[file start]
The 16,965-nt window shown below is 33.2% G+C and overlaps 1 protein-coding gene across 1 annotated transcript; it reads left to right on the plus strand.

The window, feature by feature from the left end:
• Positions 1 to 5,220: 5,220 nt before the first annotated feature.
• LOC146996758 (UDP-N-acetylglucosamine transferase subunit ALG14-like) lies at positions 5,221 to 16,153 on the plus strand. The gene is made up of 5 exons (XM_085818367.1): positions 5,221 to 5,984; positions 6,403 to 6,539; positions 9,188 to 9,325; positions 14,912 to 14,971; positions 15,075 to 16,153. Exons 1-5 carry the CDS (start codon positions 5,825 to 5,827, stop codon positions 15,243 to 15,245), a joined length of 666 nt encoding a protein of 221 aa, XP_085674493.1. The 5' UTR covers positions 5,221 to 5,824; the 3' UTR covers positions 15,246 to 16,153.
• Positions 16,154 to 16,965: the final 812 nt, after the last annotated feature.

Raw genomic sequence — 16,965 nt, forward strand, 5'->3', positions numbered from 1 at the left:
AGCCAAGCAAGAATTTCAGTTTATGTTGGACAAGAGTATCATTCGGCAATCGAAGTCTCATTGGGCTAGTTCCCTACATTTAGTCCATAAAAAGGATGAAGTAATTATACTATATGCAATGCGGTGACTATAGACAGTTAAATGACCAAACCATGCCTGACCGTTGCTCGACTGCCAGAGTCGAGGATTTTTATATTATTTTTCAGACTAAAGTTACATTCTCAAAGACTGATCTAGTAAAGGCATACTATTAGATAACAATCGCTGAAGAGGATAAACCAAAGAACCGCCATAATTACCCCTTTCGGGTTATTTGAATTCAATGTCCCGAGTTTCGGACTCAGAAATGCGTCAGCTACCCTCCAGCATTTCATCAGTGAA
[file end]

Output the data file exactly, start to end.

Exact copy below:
The 16,965-nt window shown below is 33.2% G+C and overlaps 1 protein-coding gene across 1 annotated transcript; it reads left to right on the plus strand.

The window, feature by feature from the left end:
• Positions 1 to 5,220: 5,220 nt before the first annotated feature.
• LOC146996758 (UDP-N-acetylglucosamine transferase subunit ALG14-like) lies at positions 5,221 to 16,153 on the plus strand. The gene is made up of 5 exons (XM_085818367.1): positions 5,221 to 5,984; positions 6,403 to 6,539; positions 9,188 to 9,325; positions 14,912 to 14,971; positions 15,075 to 16,153. Exons 1-5 carry the CDS (start codon positions 5,825 to 5,827, stop codon positions 15,243 to 15,245), a joined length of 666 nt encoding a protein of 221 aa, XP_085674493.1. The 5' UTR covers positions 5,221 to 5,824; the 3' UTR covers positions 15,246 to 16,153.
• Positions 16,154 to 16,965: the final 812 nt, after the last annotated feature.

Raw genomic sequence — 16,965 nt, forward strand, 5'->3', positions numbered from 1 at the left:
AGCCAAGCAAGAATTTCAGTTTATGTTGGACAAGAGTATCATTCGGCAATCGAAGTCTCATTGGGCTAGTTCCCTACATTTAGTCCATAAAAAGGATGAAGTAATTATACTATATGCAATGCGGTGACTATAGACAGTTAAATGACCAAACCATGCCTGACCGTTGCTCGACTGCCAGAGTCGAGGATTTTTATATTATTTTTCAGACTAAAGTTACATTCTCAAAGACTGATCTAGTAAAGGCATACTATTAGATAACAATCGCTGAAGAGGATAAACCAAAGAACCGCCATAATTACCCCTTTCGGGTTATTTGAATTCAATGTCCCGAGTTTCGGACTCAGAAATGCGTCAGCTACCCTCCAGCATTTCATCAGTGAA